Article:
Pubdate: Fri, 09 Dec 2011
Source: Alpena News, The (MI)
Copyright: 2011 The Alpena News
Author: Andrew Westrope


ALPENA - A growing aggregation of concerned health workers, educators,
and law officials will attempt to raise funds and public awareness in
the coming months as it mounts a campaign against local use and
distribution of synthetic marijuana.

Hospitals and law enforcement officials across the country have
reported a marked increase in serious incidents related to synthetic
marijuana, marketed as herbal incense under street names like "spice"
and "K2," every year since 2009. In the third of a series of work
group meetings to address the drug's local presence, Alpena Probate
Judge Thomas LaCross discussed possible marketing strategies on Friday
with over 20 local leaders representing Alpena Public Schools, Alpena
Regional Medical Center, the Department of Human Services, Catholic
Human Services, Northeast Community Mental Health, Partners in
Prevention, and various law enforcement and judicial offices.

The group heard a high school student's firsthand account of the
drug's effects, which he described as harrowing.

"I thought it was potpourri," he said. "When I tried synthetic
marijuana, I started to feel very lazy. After I sat down and was quiet
for a couple minutes, I started seeing things that weren't really
there and got very scared ... It was miserable."

His mother said she had never heard of the drug before the incident
brought it to her attention, and LaCross corroborated her assertion
that most parents and teachers don't know about it. This, he said,
would be the biggest and most important hurdle to overcome in stamping
out its use and distribution in Alpena County.

In addition to an informative slideshow presentation made for 
widespread exhibition by the AHS Leadership class and possible public 
service announcements or newsletters, one option to raise public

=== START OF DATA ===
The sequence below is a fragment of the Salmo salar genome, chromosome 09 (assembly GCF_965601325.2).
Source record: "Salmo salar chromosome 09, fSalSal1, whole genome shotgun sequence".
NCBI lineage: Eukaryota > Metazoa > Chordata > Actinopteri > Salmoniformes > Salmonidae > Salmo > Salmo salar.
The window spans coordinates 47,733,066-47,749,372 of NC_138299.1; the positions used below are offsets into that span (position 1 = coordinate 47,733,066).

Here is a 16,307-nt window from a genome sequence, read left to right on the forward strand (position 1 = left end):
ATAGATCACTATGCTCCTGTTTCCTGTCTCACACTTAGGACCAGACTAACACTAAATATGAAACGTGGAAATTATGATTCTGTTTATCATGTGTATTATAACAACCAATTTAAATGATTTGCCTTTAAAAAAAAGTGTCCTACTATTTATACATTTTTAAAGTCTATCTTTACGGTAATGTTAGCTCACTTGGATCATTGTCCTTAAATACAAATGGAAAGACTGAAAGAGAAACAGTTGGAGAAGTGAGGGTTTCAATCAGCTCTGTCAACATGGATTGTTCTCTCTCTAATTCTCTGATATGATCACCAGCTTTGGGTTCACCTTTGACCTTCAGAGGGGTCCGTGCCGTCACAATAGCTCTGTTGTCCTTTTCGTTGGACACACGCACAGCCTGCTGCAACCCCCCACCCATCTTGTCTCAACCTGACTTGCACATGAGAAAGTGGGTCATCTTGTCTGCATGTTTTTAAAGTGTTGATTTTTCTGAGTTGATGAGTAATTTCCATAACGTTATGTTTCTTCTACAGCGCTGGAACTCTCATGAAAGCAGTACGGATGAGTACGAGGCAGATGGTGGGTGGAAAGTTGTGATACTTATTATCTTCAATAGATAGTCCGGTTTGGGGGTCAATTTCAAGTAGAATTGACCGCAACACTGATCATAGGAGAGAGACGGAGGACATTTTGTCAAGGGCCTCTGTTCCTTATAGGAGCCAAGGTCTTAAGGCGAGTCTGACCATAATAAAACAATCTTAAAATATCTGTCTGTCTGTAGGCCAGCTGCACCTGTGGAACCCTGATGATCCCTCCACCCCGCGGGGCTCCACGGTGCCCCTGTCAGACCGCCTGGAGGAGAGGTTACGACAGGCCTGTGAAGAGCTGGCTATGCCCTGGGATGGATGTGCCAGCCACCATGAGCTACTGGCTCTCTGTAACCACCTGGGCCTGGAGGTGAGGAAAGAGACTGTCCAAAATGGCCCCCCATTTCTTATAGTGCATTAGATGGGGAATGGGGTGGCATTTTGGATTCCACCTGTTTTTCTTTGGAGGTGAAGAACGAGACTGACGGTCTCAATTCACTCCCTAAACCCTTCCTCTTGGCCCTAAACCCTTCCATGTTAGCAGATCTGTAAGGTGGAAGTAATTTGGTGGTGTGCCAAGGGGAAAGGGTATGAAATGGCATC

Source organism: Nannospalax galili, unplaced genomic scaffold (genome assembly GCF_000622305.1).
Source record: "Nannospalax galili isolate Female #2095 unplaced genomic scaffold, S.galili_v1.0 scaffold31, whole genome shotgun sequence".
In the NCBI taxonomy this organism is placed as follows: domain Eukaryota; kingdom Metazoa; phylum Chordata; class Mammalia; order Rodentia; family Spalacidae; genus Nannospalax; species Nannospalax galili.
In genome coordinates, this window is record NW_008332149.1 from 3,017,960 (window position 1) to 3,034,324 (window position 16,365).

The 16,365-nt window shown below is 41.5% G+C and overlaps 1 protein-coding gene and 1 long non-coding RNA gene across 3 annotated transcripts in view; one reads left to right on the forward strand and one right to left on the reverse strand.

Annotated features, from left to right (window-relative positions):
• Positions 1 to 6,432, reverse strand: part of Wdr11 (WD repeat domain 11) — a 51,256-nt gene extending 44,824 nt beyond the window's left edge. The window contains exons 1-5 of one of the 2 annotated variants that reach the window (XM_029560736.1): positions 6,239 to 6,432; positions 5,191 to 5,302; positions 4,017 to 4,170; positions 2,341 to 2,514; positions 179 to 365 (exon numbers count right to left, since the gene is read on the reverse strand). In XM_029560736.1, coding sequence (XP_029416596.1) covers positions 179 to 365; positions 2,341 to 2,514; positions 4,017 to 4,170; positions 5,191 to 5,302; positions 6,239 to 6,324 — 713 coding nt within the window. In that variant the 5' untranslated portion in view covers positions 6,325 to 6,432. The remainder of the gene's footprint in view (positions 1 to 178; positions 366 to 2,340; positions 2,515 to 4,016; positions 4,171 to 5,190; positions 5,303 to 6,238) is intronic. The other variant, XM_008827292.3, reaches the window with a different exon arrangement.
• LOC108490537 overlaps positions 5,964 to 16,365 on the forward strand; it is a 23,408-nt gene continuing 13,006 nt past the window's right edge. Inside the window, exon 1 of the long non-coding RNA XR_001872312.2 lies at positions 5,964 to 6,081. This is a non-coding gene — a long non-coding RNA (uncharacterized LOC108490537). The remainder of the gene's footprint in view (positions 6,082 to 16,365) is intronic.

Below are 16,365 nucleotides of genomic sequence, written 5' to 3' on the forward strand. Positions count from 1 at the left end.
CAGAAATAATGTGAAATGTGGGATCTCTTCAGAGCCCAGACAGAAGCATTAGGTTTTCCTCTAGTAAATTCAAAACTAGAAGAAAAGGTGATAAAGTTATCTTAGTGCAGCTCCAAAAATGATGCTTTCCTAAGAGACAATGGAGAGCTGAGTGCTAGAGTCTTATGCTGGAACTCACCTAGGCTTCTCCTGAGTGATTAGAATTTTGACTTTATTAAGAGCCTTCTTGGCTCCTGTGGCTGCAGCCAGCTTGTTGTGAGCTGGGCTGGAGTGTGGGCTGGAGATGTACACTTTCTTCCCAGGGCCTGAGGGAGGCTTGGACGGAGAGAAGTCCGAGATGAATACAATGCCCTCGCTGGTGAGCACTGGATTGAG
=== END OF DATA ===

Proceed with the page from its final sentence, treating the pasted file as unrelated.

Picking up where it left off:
awareness came from Lamar Advertising Company: a billboard campaign, 
covering eight locations in a 20-poster rotation over a 52-week 
period, priced at a nonprofit rate of $9,000.

"We have to educate people, and so the billboards are one way to do
that," LaCross said. "I think that we spend a lot of public money,
grant money, donated money on many things that are for profit in this
community, but to do this type of thing, to raise and spend $9,000, is
very, very worthwhile use of those dollars. There's a lot of things
$9,000 can go for ... but this is very worthwhile."

Legislation has been at a loss to find a definitive solution to the
problem of synthetic marijuana so far, because the drug itself has
been too variable and difficult to define; when one set of THC-like
compounds is outlawed, chemists alter synthetic marijuana formulas so
it doesn't contain anything illegal. Police officers said should the
city attempt to ban all analogs of the illegal compounds, users might
simply get them in the township, county, or surrounding communities.
Having spearheaded the local campaign against synthetic marijuana so
far, LaCross appealed to the group for two concrete objectives, which
he hoped to see accomplished by Feb. 1, 2012.

"The workgroup really has two tasks: to create the message what do we
want the billboards to say? and to raise the money," he said.

The gathered local leaders formed two workgroups to accomplish these
objectives. Money, they said, might come from local organizations like
KAPUT or the Community Foundation, fundraisers by students or parents,
and grants through the Northeast Michigan Community Partnership. The
group has yet to settle on a specific message for the billboards and
ad campaign.

Representatives from Alpena High School said they're doing what they
can to raise awareness and cracking down on drug use at school.

"When (students) come into the high school and we confiscate it,
they're going to go to the superintendant and be expelled," said high
school administrator Romeo Bourdage. "We've taken a hard stand on
drugs ... And if one gets by, they're going to bring it back, and like
any other doper, they're not going to do it by themselves. They're
going to do it in a circle. They're going to bring other people in."

Assistant Prosecutor Russ Rhynard summarized other tactics for
combating synthetic marijuana at the source.

"The sellers of this stuff know what's going on," he said. "The idea
of a class action lawsuit along with picketing may be very effective,
and HUNT knows all of the locations in town where this is being sold."

The final point, LaCross said, is for everyone involved to maintain
focus and make a concerted effort to not only illegalize or eradicate
the drug but to persuade people not to try it in the first place.

"I don't want any more ER visits. I don't want any more people getting
therapy because they're using synthetic. I don't want any more kids
using it," he said. "Now I don't think that'll happen, but it's a goal
. We're serious, we have to get at it."

Partners in Prevention has yet to establish a date for its "Power of
Parenting" community forum to raise awareness of the dangers of
synthetic drugs, and a fundraising workgroup formed on Friday will get
to work on securing funds for the billboard as soon as Thursday. To
donate money, get involved, or learn more, contact the Partners in
Prevention at 356-2880. 
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